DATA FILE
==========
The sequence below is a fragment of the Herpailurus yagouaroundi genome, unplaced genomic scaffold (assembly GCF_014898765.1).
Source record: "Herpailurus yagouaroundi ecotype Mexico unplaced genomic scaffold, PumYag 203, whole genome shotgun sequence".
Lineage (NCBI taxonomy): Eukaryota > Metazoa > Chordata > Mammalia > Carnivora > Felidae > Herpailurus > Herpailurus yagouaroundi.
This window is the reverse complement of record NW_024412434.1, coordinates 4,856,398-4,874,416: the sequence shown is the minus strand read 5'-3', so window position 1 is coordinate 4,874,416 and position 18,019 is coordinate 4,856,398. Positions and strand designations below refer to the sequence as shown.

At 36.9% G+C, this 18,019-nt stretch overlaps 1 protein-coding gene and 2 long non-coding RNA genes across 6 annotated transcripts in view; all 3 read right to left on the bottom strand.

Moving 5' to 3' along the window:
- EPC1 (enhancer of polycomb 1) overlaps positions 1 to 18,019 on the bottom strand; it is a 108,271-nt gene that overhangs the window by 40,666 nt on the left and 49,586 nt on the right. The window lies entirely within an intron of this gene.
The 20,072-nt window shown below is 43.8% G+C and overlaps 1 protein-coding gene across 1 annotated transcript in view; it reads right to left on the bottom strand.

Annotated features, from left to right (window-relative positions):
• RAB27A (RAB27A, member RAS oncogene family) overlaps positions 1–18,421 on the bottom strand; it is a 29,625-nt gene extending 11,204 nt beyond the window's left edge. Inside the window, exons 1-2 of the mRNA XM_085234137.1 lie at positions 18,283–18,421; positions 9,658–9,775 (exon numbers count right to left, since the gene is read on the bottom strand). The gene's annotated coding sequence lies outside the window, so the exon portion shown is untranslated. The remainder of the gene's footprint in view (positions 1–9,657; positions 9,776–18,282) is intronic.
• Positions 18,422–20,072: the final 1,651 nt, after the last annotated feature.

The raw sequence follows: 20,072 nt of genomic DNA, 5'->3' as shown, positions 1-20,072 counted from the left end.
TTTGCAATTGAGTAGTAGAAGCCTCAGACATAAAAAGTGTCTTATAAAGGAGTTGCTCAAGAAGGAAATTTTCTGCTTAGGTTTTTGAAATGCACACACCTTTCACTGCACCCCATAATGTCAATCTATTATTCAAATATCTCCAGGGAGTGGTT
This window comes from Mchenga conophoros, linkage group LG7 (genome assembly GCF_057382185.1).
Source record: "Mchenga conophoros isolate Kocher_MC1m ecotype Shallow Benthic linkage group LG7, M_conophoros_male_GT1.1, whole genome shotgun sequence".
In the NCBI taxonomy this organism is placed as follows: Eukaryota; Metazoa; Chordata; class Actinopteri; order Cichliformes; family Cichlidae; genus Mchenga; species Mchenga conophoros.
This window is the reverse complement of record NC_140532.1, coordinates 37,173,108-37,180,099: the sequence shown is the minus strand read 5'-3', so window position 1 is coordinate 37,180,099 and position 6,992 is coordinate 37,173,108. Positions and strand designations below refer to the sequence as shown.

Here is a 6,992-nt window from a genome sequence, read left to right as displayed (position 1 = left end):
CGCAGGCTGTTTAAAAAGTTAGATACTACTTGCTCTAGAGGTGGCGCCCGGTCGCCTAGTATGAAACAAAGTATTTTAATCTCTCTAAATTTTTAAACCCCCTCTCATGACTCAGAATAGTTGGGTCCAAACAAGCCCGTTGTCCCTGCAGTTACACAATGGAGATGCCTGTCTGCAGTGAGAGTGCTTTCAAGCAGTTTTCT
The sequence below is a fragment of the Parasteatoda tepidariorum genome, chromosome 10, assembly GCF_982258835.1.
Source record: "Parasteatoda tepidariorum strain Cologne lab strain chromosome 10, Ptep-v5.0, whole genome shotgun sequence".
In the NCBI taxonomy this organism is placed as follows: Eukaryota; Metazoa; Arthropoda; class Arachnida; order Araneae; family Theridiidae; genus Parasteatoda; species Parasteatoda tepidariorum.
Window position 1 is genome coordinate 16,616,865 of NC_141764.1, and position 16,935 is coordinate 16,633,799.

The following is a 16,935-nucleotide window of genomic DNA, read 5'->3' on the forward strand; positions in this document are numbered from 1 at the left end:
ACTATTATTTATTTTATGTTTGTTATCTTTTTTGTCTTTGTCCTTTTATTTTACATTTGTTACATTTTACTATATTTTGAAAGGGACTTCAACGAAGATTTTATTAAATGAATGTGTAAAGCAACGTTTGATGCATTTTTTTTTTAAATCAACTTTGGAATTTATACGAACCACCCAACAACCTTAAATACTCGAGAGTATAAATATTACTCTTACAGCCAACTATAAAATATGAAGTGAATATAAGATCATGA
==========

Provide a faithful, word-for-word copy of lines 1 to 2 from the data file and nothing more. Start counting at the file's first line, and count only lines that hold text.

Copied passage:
The sequence below is a fragment of the Herpailurus yagouaroundi genome, unplaced genomic scaffold (assembly GCF_014898765.1).
Source record: "Herpailurus yagouaroundi ecotype Mexico unplaced genomic scaffold, PumYag 203, whole genome shotgun sequence".